Have you ever woken up to survey the aftermath of a binge? Cookie crumbs on the floor, an ice cream spoon on the counter or a garbage can full of candy wrappers?
Waking up to feelings of guilt, disgust and depression is never fun. The only way you know to remedy the situation is skipping breakfast to compensate for the night before. You know you need to stop, but how? Maybe you've tried following a meal plan or worked on increasing your willpower, but nothing seems to be working. At this point, you have no idea where to begin.
If you struggle with binge eating, I invite you step out of the cycle by raising your awareness. This is the first step to changing any behavior and it's the most important one. If you skip over it, you'll never have an understanding of what you really need to change.
Here are the four reasons we binge:
1. You skip meals or restrict your calories.
If you allow yourself to get to the overly hungry stage, it's nearly impossible to listen to your body, tune into hunger and fullness cues or stop eating when you're satisfied. Your physical hunger is so strong at this point that you won't care about how uncomfortable you might feel afterwards or what choices truly nourish your body because the hunger you feel from deprivation will override everything. The result is often scarfing down twice as much food as you normally would in an effort to feel full.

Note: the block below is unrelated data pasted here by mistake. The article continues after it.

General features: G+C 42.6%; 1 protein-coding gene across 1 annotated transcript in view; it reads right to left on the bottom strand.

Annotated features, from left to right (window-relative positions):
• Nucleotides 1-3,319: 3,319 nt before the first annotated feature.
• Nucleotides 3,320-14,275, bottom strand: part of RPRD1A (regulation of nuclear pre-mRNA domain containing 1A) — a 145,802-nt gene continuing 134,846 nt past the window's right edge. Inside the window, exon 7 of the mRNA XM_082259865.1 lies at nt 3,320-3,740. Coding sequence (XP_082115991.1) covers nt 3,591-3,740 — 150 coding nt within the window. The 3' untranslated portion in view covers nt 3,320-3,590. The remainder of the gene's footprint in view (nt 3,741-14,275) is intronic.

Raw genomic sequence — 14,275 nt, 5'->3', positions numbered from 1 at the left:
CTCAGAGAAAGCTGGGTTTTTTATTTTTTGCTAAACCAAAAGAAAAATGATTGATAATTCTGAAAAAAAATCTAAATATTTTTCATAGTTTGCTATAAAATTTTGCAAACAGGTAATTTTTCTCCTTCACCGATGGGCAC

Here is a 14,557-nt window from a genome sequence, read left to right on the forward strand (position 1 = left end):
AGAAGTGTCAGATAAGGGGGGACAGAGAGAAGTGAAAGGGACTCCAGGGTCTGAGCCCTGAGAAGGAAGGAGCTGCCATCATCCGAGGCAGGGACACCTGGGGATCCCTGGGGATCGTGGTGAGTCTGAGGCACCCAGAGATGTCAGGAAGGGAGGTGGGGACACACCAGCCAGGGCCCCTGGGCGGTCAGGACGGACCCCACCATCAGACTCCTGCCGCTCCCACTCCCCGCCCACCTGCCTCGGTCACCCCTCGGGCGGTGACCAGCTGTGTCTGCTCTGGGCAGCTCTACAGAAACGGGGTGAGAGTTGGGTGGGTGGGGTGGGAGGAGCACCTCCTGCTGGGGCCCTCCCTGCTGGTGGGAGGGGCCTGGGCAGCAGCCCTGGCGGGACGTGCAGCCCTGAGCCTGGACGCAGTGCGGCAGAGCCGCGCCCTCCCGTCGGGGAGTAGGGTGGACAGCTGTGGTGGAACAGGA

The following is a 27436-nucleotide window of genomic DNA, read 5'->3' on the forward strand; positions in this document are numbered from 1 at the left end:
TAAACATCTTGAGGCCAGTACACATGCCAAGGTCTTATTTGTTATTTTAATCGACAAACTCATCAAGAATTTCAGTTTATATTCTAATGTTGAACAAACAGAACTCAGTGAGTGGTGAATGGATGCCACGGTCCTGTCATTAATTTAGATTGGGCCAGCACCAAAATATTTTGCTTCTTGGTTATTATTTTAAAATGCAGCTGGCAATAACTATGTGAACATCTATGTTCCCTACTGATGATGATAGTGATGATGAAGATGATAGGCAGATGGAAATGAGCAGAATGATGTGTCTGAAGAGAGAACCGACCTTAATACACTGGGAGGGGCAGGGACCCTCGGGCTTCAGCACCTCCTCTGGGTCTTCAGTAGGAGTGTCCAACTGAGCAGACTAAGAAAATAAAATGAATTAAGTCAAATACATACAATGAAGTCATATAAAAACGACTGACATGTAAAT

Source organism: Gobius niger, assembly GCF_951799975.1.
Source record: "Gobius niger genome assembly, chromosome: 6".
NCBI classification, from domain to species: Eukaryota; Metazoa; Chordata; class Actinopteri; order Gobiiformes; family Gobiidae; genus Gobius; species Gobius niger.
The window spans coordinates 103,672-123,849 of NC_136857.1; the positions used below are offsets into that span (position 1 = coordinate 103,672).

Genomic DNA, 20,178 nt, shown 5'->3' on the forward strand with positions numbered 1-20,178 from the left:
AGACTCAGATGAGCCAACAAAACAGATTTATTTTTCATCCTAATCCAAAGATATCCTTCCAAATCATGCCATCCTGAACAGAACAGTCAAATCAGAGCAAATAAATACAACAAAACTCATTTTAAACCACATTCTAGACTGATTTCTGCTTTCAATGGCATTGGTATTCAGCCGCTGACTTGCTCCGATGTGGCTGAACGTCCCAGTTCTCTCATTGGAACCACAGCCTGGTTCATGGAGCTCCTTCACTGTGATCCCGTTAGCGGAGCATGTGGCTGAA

2. You deprive yourself of what you really want to eat.
When you hold yourself back from certain foods, you're depriving your body of what it's truly hungry for. For instance, if you label pie as "bad" and never allow yourself to eat it, but then decide to have a slice on Thanksgiving, you're setting yourself up for a binge. More often than not, you'll find yourself spinning out of control and eating way more than is satisfying.
3. You eat mindlessly to avoid situations.
It's very common to use binging as a way to avoid a task or numb yourself to something you'd rather not feel. But binging does not make those uncomfortable situations go away. Whatever you're trying to avoid will still be there after the binge.
4. You turn to food when strong emotions and uncomfortable feelings arise.
If you immediately turn to food after a stressful situation or upsetting conversation, you're most likely afraid of your feelings. Eating to cover up sadness, soothe loneliness or fill emptiness will only distract you from your emotions. The further you try to distance the feelings, the greater the binge.
For the next week, raise your awareness and notice which of the four scenarios you find yourself in most often. Pay attention to when it happens, how frequently and what you feel. Often, an increase in awareness is enough to encourage change.
Then, take it one step further by exploring your ability to listen and respond to your body and emotional needs. Investigate your urge to binge like a detective. You don't have to stop the binge, just get curious. Ask yourself the following three questions: